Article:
Boca Publications, 1997, 191 pages, C$9.95 mmpb, ISBN 0-9659583-0-2
Nowadays, it seems like every two-bit celebrity has a biography on bookstores’ shelves. Even being a celebrity isn’t a requirement any more; just being a megastar’s ex-girlfriend can now net you a fat publishing contract. But as ever, there are two very different kinds of biographies. Authorized, and not-so-authorized ones.
Authorized biographies are written by the celebrity, or most likely by a writer with bills to pay and the celebrity’s cooperation. However “honest” they claim to be, it’s no surprise that these authorized biographies end up painting a rather positive portrait of the star.
On the other hand, unauthorized biographies are usually perceived as being written by malicious, talentless money-grubbing hack without any ethics, scruples or restraints. Many fans, pundits and managers are quick to characterize unauthorized biographies as unmitigated lies on paper, and readers of these putrid pages as only slightly below unicellular slime.
They fail to mention that these biographies are much more interesting.
Céline Dion is, like me, a French-Canadian. It would be a common error to assume that given this shocking similarity, I would be a die-hard Dion fan.
Not quite. From a musical standpoint, Dion mostly sings ballads, which are definitely not my favourite kind of music. Furthermore, most importantly, I’ve never been too impressed by… ahem, let’s stay polite… the cognitive abilities of Miss Dion. As female signers so, I have much more respect for Melissa Etheridge, Sheryl Crow or Lisa Loeb (who compose, write and sing, not to mention can hold their end of a conversation) that for the pretty voice that is Céline Dion. Dion is a pleasantly packaged set of vocal chords. Nothing more.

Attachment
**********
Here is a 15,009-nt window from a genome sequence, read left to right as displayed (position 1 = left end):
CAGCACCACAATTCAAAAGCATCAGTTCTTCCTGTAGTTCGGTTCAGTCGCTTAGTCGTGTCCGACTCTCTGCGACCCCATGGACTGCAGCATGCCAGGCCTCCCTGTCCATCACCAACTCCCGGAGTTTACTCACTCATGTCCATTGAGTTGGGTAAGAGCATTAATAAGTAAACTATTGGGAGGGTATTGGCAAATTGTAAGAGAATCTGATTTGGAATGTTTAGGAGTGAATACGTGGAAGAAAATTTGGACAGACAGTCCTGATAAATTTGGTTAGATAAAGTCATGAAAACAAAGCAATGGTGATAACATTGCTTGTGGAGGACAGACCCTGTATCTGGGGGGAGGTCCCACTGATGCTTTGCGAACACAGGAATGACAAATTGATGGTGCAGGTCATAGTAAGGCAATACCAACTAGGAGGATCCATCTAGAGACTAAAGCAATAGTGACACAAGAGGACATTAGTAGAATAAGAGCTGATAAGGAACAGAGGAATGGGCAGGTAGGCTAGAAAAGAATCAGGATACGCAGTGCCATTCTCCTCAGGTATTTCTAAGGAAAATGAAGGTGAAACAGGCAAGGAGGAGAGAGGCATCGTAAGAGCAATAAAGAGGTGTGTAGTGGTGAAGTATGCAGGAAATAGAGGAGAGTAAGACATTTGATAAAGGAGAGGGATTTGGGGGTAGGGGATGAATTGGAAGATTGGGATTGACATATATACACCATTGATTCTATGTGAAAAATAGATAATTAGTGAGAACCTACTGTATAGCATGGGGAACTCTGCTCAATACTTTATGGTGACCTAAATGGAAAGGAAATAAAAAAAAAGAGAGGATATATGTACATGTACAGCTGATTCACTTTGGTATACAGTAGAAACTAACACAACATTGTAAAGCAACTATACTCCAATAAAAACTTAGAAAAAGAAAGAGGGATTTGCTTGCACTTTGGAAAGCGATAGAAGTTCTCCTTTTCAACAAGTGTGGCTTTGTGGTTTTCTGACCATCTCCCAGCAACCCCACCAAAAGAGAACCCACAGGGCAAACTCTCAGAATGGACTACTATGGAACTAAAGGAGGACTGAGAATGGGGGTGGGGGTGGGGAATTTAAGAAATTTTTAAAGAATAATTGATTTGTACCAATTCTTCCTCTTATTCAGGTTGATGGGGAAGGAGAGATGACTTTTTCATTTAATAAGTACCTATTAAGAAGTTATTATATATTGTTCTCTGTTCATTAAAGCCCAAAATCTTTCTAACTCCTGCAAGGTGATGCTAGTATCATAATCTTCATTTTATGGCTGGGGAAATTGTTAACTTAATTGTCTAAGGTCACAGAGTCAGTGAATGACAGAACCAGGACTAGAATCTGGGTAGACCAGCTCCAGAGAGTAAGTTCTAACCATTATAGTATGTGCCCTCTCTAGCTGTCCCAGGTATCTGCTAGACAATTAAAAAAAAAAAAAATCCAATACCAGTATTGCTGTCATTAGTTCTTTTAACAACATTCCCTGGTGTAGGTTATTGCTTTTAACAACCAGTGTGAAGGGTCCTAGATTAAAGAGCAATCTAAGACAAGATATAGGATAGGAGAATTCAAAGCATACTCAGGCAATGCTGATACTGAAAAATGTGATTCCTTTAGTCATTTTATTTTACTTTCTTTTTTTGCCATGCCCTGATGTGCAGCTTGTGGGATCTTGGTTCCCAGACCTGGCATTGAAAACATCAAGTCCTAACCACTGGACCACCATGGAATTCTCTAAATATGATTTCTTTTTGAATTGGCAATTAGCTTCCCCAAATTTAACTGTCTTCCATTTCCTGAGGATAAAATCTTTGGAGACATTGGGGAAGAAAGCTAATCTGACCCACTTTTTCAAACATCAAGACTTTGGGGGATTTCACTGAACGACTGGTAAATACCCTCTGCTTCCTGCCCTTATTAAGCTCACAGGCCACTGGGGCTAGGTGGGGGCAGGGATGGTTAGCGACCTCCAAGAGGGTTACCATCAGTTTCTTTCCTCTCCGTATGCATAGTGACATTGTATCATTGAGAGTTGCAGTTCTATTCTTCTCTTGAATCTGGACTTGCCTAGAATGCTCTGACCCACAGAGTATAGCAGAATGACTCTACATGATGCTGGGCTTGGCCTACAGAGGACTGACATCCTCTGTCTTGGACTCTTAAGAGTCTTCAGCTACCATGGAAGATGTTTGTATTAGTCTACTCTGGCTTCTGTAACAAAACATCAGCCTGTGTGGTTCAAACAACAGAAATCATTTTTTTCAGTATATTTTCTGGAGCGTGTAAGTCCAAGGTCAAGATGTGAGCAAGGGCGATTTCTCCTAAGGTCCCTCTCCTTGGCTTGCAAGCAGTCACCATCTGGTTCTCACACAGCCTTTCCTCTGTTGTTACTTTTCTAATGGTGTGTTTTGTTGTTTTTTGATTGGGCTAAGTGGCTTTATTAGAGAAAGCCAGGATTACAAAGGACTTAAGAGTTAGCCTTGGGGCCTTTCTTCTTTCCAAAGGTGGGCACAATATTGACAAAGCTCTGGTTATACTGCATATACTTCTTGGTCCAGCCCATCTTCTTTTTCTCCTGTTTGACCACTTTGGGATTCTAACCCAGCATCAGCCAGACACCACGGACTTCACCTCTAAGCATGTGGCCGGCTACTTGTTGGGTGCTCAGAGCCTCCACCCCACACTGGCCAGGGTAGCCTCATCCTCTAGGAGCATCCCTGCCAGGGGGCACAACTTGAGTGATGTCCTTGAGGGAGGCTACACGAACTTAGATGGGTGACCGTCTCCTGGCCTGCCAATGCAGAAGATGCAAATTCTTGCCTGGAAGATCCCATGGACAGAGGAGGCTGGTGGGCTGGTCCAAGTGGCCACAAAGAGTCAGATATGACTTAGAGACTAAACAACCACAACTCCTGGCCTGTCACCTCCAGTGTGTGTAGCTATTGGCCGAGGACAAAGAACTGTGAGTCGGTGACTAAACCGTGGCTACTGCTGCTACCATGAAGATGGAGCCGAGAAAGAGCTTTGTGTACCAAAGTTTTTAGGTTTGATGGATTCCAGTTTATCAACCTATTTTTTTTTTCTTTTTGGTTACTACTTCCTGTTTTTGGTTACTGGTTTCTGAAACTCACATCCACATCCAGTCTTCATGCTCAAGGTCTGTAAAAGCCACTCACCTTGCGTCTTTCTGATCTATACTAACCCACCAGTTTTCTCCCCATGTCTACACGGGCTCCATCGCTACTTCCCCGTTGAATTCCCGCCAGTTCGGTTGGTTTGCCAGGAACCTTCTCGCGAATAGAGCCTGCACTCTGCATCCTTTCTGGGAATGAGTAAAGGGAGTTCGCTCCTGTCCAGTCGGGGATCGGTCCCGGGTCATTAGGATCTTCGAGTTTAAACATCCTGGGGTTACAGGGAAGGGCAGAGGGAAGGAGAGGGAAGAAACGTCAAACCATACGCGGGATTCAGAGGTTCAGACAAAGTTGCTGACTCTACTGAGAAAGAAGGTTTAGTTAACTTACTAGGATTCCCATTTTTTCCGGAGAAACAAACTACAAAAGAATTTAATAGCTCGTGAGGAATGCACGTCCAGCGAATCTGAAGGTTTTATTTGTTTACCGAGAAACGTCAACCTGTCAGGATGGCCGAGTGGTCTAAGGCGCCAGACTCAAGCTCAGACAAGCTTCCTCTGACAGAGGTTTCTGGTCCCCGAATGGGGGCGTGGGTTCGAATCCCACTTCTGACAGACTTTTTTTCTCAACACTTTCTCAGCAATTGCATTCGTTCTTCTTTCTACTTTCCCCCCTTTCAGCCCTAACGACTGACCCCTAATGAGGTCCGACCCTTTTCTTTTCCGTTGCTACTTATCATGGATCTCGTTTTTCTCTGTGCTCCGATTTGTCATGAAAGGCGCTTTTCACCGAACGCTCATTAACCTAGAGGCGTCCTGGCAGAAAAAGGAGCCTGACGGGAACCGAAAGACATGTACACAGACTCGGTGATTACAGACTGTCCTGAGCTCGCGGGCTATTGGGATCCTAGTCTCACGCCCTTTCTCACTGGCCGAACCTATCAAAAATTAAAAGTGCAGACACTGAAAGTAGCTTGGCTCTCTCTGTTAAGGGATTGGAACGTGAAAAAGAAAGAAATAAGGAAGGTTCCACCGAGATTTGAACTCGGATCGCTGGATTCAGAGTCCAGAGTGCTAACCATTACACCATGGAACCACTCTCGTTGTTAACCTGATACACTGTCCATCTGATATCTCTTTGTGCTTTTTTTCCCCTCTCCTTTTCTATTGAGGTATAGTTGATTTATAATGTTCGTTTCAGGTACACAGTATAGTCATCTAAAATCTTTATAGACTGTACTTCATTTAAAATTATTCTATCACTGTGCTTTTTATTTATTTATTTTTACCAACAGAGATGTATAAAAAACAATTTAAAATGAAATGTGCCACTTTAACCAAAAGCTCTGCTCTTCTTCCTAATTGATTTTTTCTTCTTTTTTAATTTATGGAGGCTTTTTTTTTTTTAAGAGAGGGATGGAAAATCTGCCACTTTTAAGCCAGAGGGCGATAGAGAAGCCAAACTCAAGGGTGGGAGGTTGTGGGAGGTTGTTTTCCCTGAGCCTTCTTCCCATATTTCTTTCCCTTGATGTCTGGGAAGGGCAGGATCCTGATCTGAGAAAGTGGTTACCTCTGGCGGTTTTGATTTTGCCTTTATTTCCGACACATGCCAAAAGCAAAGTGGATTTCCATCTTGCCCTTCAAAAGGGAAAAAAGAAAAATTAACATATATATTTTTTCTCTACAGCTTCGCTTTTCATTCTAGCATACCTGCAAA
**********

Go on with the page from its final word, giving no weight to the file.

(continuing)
[Unrelated anecdote: There was a TITANIC special on French-Canadian TV at the end of 1997, where Dion and ditzy talk-show host Julie Snyder were interviewing an expert on the Titanic disaster. It was a lot like watching the protagonists of DUMB & DUMBER interviewing Einstein.]
The fascination of my fellow French-Canadians for “le clan Dion” is nothing short of mystifying for me. Why glorify a not-especially-pretty woman whose only talent is to sing? The gushing acceptance of her marriage to slimy manager René Angelil (almost thirty years his senior) still manages to creep me out. Is this how we want the world to perceive French-Canadians?
Now that I’ve come clean both on the subject of Céline Dion and unauthorized biographies, let me be honest enough to say that if you like going through trash, you will love Behind the Fairytale. It’s a collection of gossip, just-this-side-of-libelous assertion and veiled half-truths mixed with saucy innuendoes. I could have lived a few more years without knowing about Dion’s suicide attempts, anorexia, unhappy marriage, nervous breakdowns and raging nymphomania.
One the other hand, it’s a breath of fresh air compared to the holier-than-church portrait of Dion that is spoon-fed to and by the media. I believe that there is more truth in this book, warts and all, than the official story. Halperin doesn’t quite establish himself as a credible journalist (he did co-author a book on the “assassination” of Kurt Cobain), but does not shies away from revealing his disgruntled sources, his personal favorable opinion of Dion (in the foreword) and that, in his opinion, the true villain of Dion’s life is manager/husband Angelil.
It is very unlikely that any fan of Dion will agree with Behind the Fairytale (just read the vitriolic comments on Amazon’s web site if you’re not convinced), so this biography will probably please most those readers not -yet- converted by the massive Sony/Angelil publicity machine. This is worth a look at the library (I couldn’t manage to buy such a book), if only to be able to see Behind the Fairytale.
Just remember: Trash can be fun, but at the end it’s still trash.